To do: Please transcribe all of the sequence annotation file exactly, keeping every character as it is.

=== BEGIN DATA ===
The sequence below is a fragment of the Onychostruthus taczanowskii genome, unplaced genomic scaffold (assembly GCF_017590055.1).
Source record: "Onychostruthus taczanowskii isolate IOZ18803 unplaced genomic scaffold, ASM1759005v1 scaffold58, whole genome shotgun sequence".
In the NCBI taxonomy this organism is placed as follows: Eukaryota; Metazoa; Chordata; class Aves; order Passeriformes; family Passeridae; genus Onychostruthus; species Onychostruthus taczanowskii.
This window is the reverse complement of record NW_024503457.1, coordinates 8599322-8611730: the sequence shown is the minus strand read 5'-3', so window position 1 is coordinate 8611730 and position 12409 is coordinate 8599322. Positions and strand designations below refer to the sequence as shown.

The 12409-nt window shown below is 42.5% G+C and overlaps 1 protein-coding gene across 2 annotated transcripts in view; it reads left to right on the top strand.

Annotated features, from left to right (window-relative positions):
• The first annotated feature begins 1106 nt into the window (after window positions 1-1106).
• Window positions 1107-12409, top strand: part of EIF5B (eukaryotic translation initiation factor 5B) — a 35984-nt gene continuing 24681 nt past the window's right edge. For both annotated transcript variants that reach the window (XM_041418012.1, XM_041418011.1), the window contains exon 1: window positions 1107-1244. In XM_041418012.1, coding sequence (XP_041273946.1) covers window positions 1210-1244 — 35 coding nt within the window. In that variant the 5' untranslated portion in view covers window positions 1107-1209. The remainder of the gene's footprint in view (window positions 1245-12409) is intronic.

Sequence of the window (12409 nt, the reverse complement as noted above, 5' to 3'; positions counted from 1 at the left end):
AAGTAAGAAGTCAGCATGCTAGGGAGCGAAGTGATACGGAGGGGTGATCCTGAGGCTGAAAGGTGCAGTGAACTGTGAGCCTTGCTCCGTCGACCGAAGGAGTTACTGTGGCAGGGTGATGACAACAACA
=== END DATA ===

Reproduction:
The sequence below is a fragment of the Onychostruthus taczanowskii genome, unplaced genomic scaffold (assembly GCF_017590055.1).
Source record: "Onychostruthus taczanowskii isolate IOZ18803 unplaced genomic scaffold, ASM1759005v1 scaffold58, whole genome shotgun sequence".
In the NCBI taxonomy this organism is placed as follows: Eukaryota; Metazoa; Chordata; class Aves; order Passeriformes; family Passeridae; genus Onychostruthus; species Onychostruthus taczanowskii.
This window is the reverse complement of record NW_024503457.1, coordinates 8599322-8611730: the sequence shown is the minus strand read 5'-3', so window position 1 is coordinate 8611730 and position 12409 is coordinate 8599322. Positions and strand designations below refer to the sequence as shown.

The 12409-nt window shown below is 42.5% G+C and overlaps 1 protein-coding gene across 2 annotated transcripts in view; it reads left to right on the top strand.

Annotated features, from left to right (window-relative positions):
• The first annotated feature begins 1106 nt into the window (after window positions 1-1106).
• Window positions 1107-12409, top strand: part of EIF5B (eukaryotic translation initiation factor 5B) — a 35984-nt gene continuing 24681 nt past the window's right edge. For both annotated transcript variants that reach the window (XM_041418012.1, XM_041418011.1), the window contains exon 1: window positions 1107-1244. In XM_041418012.1, coding sequence (XP_041273946.1) covers window positions 1210-1244 — 35 coding nt within the window. In that variant the 5' untranslated portion in view covers window positions 1107-1209. The remainder of the gene's footprint in view (window positions 1245-12409) is intronic.

Sequence of the window (12409 nt, the reverse complement as noted above, 5' to 3'; positions counted from 1 at the left end):
AAGTAAGAAGTCAGCATGCTAGGGAGCGAAGTGATACGGAGGGGTGATCCTGAGGCTGAAAGGTGCAGTGAACTGTGAGCCTTGCTCCGTCGACCGAAGGAGTTACTGTGGCAGGGTGATGACAACAACA